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IMPROVING ACCESSIBILITY TO LABOR IN THEFOREST PRODUCTS INDUSTRY

ISSUE:

The forest products industry, including loggers and haulers, primary and secondary

manufacturers, pulp and paper mills, paper packaging plants and paper facilities, is one

of the largest manufacturing sectors in the US, sustaining nearly 940,000 families and

contributing $295 billion annually to the US economy. The sustainability and

competitive viability of the forest products industry relies on an intact, healthy wood

supply chain, including labor. Since 2018, the US logging and hauling sectors which are

solely responsible for harvesting and moving logs from the forest to manufacturing

facilities have seen a 2% reduction in logging business and an 8% reduction in the

workforce. The disparity between reductions in the size of the workforce and business

closures suggests remaining logging businesses are operating with fewer employees.


AMERICAN AGRI-WOMEN REQUEST:

AAW supports including language in the Rural Development Title of the 2023 Farm Bill

that directs the Secretary of Agriculture to create a grant program to establish immersive

pathway training programs focused on the work development needs of the forestry

industry.


BACKGROUND:


Rational


Targeted workforce education and training programs have been effective recruitment

tools in computer programming, utility vegetation management and automotive

industries. Regional forest industry training hubs would allow participants to stay in or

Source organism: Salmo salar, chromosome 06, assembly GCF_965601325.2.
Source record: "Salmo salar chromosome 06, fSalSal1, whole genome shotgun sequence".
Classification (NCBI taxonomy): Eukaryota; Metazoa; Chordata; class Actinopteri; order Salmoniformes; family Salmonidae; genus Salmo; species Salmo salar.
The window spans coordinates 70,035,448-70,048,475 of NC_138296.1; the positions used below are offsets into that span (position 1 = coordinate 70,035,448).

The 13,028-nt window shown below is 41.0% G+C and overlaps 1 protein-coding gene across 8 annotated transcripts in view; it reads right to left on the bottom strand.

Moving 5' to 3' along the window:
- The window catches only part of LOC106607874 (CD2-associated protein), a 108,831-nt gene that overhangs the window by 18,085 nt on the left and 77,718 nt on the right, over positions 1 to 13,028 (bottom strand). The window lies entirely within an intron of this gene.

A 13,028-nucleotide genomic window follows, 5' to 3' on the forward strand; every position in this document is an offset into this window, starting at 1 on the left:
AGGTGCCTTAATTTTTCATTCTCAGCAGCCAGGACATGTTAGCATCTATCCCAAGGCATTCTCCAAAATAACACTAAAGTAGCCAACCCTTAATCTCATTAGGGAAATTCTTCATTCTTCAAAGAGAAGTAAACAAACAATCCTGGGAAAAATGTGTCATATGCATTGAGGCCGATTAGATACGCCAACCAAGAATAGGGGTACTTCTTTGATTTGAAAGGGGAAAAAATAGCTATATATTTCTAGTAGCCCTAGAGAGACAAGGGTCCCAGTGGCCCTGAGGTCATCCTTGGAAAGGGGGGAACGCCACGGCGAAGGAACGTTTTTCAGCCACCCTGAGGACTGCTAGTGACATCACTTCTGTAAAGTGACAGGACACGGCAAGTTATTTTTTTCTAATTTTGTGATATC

near their communities, which reduces the cost to participate and affords program

developers increased flexibility in adapting training curricula to meet regional needs

through ties to local forest products employers. The forest products industry struggles

to find trained and skilled workforce at all levels as an estimated 40-60 percent of young

adults are leaving rural forest-based economies for other employment opportunities.


Conclusion

AAW supports these key components of a workforce pathway program:

  • Expand existing high school forestry education curriculum by employing mobile

educational units with timber harvesting simulators, sawmills, kilns and

commonly used power/hand tools

  • Implement 40-hour applied skills camp to complement the applied high school

curriculum

  • Provide immersive field training for high school teachers to complement the

applied high school curriculum

  • Diversification of the forestry industry workforce through increased awareness of

career paths, the breadth of career and entrepreneurial opportunities in forestry

and wood products industries

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